New Mexico’s Two Largest Public Pensions Could See Benefit Reforms

Despite double-digit returns, the systems aren’t out of the woods yet.

New Mexico’s two biggest public pension funds recently saw double-digit returns, but their funds’ managers admit that there’s still a long way to go in terms of fulfilling funding obligations to retirees.

New Mexico Educational Retirement Board (NMERB) Executive Director Jan Goodwin informed a Thursday panel of lawmakers that the funds have been considering pension reforms to address unfunded liabilities, which totaled $7.4 billion as of June 2016.

Goodwin said that to guarantee proper funding for future public school and college workers’ retirements, reforms could be proposed ahead of the 2019 legislative session, according to the Associated Press.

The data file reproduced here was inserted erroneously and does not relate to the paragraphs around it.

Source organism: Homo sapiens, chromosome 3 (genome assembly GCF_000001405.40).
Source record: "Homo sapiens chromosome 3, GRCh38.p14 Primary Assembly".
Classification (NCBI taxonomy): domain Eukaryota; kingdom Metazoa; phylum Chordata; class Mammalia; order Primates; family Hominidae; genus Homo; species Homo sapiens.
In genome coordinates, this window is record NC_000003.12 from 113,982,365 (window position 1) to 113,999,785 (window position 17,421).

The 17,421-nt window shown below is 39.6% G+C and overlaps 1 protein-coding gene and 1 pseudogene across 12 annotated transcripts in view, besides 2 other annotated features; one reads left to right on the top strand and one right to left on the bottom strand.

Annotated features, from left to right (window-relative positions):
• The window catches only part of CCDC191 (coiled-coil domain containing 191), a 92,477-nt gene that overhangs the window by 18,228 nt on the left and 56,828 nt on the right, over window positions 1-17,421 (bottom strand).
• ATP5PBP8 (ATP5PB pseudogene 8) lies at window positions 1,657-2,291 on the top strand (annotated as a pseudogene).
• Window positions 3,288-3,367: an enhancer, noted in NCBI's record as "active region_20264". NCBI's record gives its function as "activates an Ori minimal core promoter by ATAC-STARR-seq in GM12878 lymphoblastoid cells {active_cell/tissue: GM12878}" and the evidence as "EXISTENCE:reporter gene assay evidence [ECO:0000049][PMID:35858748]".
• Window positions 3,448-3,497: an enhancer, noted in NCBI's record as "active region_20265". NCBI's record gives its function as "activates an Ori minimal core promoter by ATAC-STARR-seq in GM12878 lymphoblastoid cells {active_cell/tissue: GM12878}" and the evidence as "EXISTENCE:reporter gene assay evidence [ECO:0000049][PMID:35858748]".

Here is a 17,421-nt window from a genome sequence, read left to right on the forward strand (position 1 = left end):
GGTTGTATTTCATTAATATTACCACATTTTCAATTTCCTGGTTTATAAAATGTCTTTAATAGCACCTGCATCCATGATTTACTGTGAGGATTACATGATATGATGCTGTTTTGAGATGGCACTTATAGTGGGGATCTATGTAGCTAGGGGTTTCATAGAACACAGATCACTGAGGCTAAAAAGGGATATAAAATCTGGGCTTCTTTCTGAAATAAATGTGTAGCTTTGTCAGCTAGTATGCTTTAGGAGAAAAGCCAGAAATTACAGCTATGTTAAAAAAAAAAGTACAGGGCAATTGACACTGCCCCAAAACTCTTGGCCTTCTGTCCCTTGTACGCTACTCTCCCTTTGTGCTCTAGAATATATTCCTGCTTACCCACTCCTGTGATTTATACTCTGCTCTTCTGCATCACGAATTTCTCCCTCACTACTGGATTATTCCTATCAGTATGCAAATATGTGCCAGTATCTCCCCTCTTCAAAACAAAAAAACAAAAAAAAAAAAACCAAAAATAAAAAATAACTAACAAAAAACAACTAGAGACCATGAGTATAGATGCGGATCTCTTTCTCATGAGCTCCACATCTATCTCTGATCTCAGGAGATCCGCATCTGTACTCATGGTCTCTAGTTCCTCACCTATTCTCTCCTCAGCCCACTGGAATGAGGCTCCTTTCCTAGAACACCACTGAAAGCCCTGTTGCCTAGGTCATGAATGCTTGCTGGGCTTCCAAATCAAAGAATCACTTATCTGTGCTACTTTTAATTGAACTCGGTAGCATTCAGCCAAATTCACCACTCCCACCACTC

“The bad news is that it will take 84 years to get us toward 100% funding” for retirements, Goodwin said. “Our board feels that 84 years is too long.”

NMERB reported 12% returns for the fiscal year ended June 30—a $967 million increase to $12.3 billion.

Meanwhile, Wayne Propst, executive director of the New Mexico Public Employee Retirement Association (NMPERA)—the pension fund for state, county, and municipal workers along with judges and volunteer firefighters, said that there were no immediate plans to restructure the funds’ benefits and contributions, but confirmed that investment gains can change the situation. Propst admitted that the fund “probably can’t” reinvest its way back to fully funded status.  

Legislative Finance Committee lawmakers expressed dismay at the NMPERA’s oversight board for not acting quickly enough to ensure adequate funding for future pensions.

One-year investment earnings of just over $1.5 billion helped NMPERA’s assets return 11.13%, growing the fund to $15 billion in the period ending June 30. However, the NMPERA has not been fully funded since 2002.

NMPERA was unavailable for comment.

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